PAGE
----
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Measurement of desirable minimum one-way bike lane width

Abstract

Although many countries specify a desirable minimum width for one-way bike lanes, there have been no empirical or methodological studies conducted through extensive field experiments to confirm these specifications. This study devised a measurement method to obtain precise bicycle trajectories using a real-time kinematic global positioning system (RTK GPS). This measurement method achieves very satisfactory accuracy with regard to identifying the desirable minimum bike lane width when considering the bicycle width, Essential Maneuvering Space (EMS), and Comfortable Lateral Clearance (CLC). The width of a bicycle was obtained by investigating common bicycle types in the field. The EMS experiments were performed for speeds of 10, 20, and 30 km/h along test tracks with widths of 1.1, 2.0, and 3.0 m using an RTK GPS. The CLC experiments were repeated 300 times with the same preset speeds as in the EMS tests. Based on the results of this study, the bike lane width should be at least 2.0 m to allow for rider stability on roadways with no curb or gutter. In the future, desirable geometric standards for various types of bike lanes need to be formulated using real data collected with advanced measurement apparatuses.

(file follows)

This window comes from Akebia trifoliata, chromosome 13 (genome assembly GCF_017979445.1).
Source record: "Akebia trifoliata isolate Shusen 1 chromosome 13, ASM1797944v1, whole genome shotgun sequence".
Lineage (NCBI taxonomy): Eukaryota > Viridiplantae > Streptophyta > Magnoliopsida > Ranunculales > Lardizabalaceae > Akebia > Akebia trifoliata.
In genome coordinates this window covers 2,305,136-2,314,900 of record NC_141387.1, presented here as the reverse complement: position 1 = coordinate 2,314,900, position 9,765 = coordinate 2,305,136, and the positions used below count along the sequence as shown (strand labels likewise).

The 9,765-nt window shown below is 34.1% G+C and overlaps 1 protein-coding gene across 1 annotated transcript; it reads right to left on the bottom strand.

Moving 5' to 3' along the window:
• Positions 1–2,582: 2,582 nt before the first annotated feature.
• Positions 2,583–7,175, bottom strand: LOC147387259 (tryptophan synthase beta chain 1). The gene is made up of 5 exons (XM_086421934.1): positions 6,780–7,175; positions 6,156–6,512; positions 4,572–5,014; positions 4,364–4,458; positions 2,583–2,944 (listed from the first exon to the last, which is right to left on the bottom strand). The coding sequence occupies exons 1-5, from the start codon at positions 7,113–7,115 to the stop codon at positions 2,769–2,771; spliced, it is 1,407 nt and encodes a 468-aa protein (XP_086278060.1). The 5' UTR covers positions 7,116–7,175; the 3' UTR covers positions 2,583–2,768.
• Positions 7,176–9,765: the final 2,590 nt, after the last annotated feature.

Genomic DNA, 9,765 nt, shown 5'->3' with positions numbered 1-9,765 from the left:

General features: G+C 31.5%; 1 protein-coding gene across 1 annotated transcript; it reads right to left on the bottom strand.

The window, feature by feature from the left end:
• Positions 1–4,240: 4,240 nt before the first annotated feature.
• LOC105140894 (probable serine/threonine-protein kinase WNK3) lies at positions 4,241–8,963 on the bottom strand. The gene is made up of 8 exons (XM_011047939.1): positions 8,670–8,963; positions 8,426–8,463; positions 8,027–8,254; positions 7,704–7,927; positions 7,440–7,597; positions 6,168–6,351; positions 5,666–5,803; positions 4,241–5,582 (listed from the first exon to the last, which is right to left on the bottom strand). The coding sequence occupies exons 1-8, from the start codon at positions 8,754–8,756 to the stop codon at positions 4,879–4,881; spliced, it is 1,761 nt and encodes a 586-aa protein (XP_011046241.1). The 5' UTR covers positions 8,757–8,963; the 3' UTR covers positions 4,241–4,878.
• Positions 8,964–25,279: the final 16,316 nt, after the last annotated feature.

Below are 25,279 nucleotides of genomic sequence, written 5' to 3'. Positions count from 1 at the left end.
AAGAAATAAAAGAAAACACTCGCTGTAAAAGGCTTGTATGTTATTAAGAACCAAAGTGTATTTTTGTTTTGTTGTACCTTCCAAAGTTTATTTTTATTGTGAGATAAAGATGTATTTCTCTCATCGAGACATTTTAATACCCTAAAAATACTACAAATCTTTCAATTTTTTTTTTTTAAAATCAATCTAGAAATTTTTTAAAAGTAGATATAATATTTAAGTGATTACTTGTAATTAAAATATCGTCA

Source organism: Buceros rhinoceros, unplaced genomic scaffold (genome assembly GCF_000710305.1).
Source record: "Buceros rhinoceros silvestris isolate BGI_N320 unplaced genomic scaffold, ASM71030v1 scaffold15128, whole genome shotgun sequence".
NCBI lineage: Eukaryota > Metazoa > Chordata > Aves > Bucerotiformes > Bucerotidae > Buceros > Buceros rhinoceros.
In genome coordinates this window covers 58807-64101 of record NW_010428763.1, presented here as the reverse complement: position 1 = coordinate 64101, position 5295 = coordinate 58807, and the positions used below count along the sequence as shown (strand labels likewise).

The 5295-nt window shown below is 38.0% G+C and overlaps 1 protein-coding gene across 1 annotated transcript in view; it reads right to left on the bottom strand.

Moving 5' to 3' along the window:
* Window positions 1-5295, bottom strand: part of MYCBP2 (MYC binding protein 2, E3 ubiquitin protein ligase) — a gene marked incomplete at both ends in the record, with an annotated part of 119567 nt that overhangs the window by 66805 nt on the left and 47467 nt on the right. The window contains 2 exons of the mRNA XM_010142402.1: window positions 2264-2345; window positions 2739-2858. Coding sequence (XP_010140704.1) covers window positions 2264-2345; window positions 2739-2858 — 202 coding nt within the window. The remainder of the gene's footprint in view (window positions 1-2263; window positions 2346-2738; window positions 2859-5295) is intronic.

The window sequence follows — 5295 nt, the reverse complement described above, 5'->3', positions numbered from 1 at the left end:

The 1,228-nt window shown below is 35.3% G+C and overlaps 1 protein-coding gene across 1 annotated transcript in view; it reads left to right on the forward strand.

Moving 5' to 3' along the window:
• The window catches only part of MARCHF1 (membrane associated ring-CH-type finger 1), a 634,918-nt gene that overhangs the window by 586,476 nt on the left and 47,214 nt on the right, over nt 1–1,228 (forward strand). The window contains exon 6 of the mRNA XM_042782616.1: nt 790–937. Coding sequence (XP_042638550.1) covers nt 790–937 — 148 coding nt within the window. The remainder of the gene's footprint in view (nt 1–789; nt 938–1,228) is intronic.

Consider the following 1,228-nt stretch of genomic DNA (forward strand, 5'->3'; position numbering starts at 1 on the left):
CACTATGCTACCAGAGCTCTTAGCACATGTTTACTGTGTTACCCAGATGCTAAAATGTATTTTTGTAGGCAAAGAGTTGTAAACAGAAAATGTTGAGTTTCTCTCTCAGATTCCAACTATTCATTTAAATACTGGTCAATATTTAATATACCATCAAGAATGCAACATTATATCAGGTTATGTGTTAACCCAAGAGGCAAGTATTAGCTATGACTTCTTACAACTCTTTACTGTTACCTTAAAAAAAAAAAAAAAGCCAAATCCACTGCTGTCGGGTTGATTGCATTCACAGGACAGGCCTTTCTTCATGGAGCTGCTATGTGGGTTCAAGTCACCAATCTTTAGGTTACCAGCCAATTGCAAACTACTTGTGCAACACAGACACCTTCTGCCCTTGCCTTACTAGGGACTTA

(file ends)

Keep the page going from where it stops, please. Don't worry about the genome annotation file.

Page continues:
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Correspondence to Jung-Beom Lee.

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Lee, C., Shin, H.C., Kang, S. et al. Measurement of desirable minimum one-way bike lane width. KSCE J Civ Eng 20, 881–889 (2016). https://doi.org/10.1007/s12205-015-0467-0

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  • DOI: https://doi.org/10.1007/s12205-015-0467-0

Keywords

  • Bicycle
  • Bike lane
  • Width
  • GPS
  • Safety
  • Stability